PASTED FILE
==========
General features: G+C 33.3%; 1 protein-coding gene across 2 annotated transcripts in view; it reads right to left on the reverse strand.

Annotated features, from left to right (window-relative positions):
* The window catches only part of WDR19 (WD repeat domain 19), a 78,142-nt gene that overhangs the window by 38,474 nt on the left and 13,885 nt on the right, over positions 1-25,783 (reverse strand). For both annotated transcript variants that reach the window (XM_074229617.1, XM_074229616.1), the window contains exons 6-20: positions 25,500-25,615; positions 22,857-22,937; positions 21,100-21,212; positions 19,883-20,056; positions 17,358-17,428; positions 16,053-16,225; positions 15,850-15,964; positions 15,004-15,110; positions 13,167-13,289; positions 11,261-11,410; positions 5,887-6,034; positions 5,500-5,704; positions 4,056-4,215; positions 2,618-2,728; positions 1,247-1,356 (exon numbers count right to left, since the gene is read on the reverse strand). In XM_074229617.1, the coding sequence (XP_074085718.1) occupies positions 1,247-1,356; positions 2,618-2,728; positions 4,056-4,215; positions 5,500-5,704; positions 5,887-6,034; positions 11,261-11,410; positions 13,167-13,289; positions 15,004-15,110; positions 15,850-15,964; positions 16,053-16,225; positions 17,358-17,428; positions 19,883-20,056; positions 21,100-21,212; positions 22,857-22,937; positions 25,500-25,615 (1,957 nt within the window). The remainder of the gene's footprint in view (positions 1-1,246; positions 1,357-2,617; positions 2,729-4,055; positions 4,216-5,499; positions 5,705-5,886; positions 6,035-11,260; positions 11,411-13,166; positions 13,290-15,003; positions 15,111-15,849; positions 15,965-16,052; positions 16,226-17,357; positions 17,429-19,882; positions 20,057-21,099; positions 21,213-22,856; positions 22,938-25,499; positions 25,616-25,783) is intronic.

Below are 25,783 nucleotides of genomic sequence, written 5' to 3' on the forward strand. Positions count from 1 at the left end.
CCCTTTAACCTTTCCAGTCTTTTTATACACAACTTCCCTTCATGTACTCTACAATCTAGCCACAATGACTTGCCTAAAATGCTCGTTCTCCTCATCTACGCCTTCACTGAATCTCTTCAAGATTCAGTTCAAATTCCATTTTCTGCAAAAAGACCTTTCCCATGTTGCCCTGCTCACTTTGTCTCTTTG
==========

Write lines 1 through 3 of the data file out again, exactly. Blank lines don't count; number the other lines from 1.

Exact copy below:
General features: G+C 33.3%; 1 protein-coding gene across 2 annotated transcripts in view; it reads right to left on the reverse strand.

Annotated features, from left to right (window-relative positions):
* The window catches only part of WDR19 (WD repeat domain 19), a 78,142-nt gene that overhangs the window by 38,474 nt on the left and 13,885 nt on the right, over positions 1-25,783 (reverse strand). For both annotated transcript variants that reach the window (XM_074229617.1, XM_074229616.1), the window contains exons 6-20: positions 25,500-25,615; positions 22,857-22,937; positions 21,100-21,212; positions 19,883-20,056; positions 17,358-17,428; positions 16,053-16,225; positions 15,850-15,964; positions 15,004-15,110; positions 13,167-13,289; positions 11,261-11,410; positions 5,887-6,034; positions 5,500-5,704; positions 4,056-4,215; positions 2,618-2,728; positions 1,247-1,356 (exon numbers count right to left, since the gene is read on the reverse strand). In XM_074229617.1, the coding sequence (XP_074085718.1) occupies positions 1,247-1,356; positions 2,618-2,728; positions 4,056-4,215; positions 5,500-5,704; positions 5,887-6,034; positions 11,261-11,410; positions 13,167-13,289; positions 15,004-15,110; positions 15,850-15,964; positions 16,053-16,225; positions 17,358-17,428; positions 19,883-20,056; positions 21,100-21,212; positions 22,857-22,937; positions 25,500-25,615 (1,957 nt within the window). The remainder of the gene's footprint in view (positions 1-1,246; positions 1,357-2,617; positions 2,729-4,055; positions 4,216-5,499; positions 5,705-5,886; positions 6,035-11,260; positions 11,411-13,166; positions 13,290-15,003; positions 15,111-15,849; positions 15,965-16,052; positions 16,226-17,357; positions 17,429-19,882; positions 20,057-21,099; positions 21,213-22,856; positions 22,938-25,499; positions 25,616-25,783) is intronic.